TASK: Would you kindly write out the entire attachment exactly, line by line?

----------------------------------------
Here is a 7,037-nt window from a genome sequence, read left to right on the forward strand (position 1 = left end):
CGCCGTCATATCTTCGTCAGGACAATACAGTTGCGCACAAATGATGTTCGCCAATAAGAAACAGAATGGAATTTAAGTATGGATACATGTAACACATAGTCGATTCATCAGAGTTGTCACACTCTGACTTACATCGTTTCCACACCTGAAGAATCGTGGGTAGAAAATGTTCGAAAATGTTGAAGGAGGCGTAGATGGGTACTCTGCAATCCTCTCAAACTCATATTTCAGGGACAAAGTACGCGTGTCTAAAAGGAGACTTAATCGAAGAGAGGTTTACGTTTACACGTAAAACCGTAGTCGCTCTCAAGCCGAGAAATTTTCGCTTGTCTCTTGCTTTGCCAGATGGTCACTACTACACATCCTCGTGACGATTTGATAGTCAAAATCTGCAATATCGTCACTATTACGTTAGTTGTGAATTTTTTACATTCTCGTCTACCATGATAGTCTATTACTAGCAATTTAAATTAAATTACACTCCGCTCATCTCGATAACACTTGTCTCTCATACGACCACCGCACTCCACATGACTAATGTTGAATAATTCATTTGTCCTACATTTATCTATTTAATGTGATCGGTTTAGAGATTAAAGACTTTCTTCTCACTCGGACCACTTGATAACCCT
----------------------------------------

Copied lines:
Here is a 7,037-nt window from a genome sequence, read left to right on the forward strand (position 1 = left end):
CGCCGTCATATCTTCGTCAGGACAATACAGTTGCGCACAAATGATGTTCGCCAATAAGAAACAGAATGGAATTTAAGTATGGATACATGTAACACATAGTCGATTCATCAGAGTTGTCACACTCTGACTTACATCGTTTCCACACCTGAAGAATCGTGGGTAGAAAATGTTCGAAAATGTTGAAGGAGGCGTAGATGGGTACTCTGCAATCCTCTCAAACTCATATTTCAGGGACAAAGTACGCGTGTCTAAAAGGAGACTTAATCGAAGAGAGGTTTACGTTTACACGTAAAACCGTAGTCGCTCTCAAGCCGAGAAATTTTCGCTTGTCTCTTGCTTTGCCAGATGGTCACTACTACACATCCTCGTGACGATTTGATAGTCAAAATCTGCAATATCGTCACTATTACGTTAGTTGTGAATTTTTTACATTCTCGTCTACCATGATAGTCTATTACTAGCAATTTAAATTAAATTACACTCCGCTCATCTCGATAACACTTGTCTCTCATACGACCACCGCACTCCACATGACTAATGTTGAATAATTCATTTGTCCTACATTTATCTATTTAATGTGATCGGTTTAGAGATTAAAGACTTTCTTCTCACTCGGACCACTTGATAACCCT